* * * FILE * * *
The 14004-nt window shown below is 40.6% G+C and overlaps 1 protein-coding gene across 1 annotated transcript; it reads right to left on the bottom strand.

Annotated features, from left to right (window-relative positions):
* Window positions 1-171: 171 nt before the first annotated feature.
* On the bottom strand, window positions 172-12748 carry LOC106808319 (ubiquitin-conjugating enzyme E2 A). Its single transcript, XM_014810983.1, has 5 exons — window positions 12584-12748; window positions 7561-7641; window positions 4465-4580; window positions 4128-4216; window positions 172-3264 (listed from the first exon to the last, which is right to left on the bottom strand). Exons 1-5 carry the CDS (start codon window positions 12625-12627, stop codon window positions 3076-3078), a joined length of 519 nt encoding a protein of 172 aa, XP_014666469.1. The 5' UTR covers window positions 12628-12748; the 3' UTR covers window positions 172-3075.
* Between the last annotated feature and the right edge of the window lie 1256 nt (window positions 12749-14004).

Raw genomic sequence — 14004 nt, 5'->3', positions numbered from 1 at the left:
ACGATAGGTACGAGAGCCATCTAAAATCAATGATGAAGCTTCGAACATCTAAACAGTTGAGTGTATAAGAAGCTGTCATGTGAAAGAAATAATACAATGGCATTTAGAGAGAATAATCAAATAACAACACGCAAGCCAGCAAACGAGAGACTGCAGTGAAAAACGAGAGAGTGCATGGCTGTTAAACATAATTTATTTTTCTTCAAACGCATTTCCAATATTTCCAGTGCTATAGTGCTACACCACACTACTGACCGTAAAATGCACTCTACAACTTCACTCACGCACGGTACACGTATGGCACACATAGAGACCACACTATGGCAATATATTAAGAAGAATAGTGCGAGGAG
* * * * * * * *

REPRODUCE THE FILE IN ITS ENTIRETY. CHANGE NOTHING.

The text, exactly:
The 14004-nt window shown below is 40.6% G+C and overlaps 1 protein-coding gene across 1 annotated transcript; it reads right to left on the bottom strand.

Annotated features, from left to right (window-relative positions):
* Window positions 1-171: 171 nt before the first annotated feature.
* On the bottom strand, window positions 172-12748 carry LOC106808319 (ubiquitin-conjugating enzyme E2 A). Its single transcript, XM_014810983.1, has 5 exons — window positions 12584-12748; window positions 7561-7641; window positions 4465-4580; window positions 4128-4216; window positions 172-3264 (listed from the first exon to the last, which is right to left on the bottom strand). Exons 1-5 carry the CDS (start codon window positions 12625-12627, stop codon window positions 3076-3078), a joined length of 519 nt encoding a protein of 172 aa, XP_014666469.1. The 5' UTR covers window positions 12628-12748; the 3' UTR covers window positions 172-3075.
* Between the last annotated feature and the right edge of the window lie 1256 nt (window positions 12749-14004).

Raw genomic sequence — 14004 nt, 5'->3', positions numbered from 1 at the left:
ACGATAGGTACGAGAGCCATCTAAAATCAATGATGAAGCTTCGAACATCTAAACAGTTGAGTGTATAAGAAGCTGTCATGTGAAAGAAATAATACAATGGCATTTAGAGAGAATAATCAAATAACAACACGCAAGCCAGCAAACGAGAGACTGCAGTGAAAAACGAGAGAGTGCATGGCTGTTAAACATAATTTATTTTTCTTCAAACGCATTTCCAATATTTCCAGTGCTATAGTGCTACACCACACTACTGACCGTAAAATGCACTCTACAACTTCACTCACGCACGGTACACGTATGGCACACATAGAGACCACACTATGGCAATATATTAAGAAGAATAGTGCGAGGAG